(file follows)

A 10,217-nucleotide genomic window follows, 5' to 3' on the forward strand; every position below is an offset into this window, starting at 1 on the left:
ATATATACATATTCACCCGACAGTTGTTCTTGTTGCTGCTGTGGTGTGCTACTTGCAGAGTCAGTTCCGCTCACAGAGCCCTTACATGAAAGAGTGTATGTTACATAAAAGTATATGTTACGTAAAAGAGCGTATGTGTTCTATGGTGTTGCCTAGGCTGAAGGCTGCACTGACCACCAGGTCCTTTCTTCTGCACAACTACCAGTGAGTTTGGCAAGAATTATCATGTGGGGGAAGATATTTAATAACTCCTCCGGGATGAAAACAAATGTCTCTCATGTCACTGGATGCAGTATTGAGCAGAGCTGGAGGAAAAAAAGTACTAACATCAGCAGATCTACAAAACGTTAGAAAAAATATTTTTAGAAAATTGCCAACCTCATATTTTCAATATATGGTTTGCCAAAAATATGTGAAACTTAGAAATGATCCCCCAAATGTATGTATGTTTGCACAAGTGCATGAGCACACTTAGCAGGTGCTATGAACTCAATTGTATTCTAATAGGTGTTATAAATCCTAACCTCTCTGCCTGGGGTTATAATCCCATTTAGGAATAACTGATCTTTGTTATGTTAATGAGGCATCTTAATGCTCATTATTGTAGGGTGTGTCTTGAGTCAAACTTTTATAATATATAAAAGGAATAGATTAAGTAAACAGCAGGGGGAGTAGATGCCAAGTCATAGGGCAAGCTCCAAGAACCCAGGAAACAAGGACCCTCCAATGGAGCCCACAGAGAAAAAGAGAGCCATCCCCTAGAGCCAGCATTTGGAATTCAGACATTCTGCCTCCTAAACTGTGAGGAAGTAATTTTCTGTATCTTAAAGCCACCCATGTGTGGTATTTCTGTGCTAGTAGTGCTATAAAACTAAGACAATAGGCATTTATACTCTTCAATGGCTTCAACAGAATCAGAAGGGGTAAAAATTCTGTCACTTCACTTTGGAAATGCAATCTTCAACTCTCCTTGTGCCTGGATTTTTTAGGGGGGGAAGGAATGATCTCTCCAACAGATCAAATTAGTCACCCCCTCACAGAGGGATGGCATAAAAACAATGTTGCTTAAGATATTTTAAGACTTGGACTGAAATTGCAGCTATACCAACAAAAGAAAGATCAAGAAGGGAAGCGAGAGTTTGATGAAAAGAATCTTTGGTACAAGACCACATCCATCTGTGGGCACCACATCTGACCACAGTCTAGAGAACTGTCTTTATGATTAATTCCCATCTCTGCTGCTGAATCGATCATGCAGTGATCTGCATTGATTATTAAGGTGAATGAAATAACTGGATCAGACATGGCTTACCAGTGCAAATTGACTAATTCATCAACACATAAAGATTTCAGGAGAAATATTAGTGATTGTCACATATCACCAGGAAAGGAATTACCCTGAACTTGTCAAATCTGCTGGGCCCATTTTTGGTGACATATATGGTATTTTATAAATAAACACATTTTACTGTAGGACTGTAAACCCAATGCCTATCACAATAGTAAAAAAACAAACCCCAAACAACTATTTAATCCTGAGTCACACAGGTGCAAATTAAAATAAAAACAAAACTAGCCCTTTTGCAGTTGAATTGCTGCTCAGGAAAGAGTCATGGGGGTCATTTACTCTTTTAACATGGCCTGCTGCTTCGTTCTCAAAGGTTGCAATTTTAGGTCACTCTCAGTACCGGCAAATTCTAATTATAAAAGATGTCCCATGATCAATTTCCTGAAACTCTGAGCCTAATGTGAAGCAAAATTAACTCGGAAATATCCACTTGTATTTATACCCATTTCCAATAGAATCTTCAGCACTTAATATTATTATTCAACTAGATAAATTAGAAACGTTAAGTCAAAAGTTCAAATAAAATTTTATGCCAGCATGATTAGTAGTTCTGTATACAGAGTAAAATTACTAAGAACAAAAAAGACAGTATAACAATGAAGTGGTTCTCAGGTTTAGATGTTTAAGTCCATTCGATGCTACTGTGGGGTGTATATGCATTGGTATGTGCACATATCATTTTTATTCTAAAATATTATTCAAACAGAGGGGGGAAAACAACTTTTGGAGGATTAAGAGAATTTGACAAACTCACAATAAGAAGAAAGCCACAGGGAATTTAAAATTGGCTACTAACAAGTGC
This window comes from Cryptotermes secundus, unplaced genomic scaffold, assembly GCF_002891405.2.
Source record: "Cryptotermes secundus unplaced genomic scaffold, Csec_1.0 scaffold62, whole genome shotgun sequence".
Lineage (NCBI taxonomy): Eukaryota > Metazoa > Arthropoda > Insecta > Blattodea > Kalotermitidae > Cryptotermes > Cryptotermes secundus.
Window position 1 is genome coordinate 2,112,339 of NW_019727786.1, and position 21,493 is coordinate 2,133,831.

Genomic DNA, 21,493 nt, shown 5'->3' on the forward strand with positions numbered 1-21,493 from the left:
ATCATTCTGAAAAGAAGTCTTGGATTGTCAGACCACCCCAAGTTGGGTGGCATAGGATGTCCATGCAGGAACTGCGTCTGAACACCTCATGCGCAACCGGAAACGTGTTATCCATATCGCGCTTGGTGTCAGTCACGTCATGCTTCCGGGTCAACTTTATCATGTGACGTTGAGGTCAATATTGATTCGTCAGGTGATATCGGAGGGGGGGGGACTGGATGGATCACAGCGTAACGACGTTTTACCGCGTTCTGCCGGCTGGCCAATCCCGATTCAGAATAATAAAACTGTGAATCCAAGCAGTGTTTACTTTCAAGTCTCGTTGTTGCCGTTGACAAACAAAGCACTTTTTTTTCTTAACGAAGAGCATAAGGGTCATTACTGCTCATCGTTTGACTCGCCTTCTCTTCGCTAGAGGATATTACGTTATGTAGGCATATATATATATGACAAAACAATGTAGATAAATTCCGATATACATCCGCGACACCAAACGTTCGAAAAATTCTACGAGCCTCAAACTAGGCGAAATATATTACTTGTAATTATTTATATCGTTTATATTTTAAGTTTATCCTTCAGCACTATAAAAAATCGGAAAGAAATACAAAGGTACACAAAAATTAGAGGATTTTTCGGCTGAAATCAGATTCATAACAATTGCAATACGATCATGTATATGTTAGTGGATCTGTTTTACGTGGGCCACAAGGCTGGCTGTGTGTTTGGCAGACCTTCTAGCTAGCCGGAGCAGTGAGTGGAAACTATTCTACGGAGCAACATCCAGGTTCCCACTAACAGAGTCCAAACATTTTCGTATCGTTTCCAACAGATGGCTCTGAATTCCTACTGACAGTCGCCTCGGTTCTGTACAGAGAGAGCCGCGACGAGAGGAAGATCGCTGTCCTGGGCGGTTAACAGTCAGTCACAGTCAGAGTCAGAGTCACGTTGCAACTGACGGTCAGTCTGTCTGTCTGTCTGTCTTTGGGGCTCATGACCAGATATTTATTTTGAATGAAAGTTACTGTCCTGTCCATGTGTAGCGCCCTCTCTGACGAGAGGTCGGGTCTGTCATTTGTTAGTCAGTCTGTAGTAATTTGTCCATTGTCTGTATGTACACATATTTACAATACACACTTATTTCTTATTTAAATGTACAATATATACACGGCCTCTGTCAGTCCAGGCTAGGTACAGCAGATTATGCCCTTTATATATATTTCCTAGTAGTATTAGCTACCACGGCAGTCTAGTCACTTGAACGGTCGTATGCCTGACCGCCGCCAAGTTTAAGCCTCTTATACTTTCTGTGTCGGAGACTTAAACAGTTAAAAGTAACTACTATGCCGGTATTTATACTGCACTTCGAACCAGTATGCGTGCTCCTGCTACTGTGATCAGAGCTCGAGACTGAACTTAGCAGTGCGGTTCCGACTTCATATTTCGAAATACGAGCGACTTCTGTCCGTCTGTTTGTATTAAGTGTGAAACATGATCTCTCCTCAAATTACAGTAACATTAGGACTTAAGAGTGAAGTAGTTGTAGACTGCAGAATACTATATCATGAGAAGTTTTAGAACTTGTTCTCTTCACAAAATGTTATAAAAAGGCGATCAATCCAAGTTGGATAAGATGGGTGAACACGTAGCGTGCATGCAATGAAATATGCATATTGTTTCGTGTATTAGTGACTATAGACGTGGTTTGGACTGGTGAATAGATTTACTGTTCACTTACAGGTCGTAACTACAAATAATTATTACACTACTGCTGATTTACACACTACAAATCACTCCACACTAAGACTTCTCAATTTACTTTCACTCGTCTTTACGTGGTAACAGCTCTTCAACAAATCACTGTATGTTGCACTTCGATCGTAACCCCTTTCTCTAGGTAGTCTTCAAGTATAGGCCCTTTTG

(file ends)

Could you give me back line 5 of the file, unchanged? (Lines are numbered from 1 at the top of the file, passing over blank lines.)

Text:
Lineage (NCBI taxonomy): Eukaryota > Metazoa > Arthropoda > Insecta > Blattodea > Kalotermitidae > Cryptotermes > Cryptotermes secundus.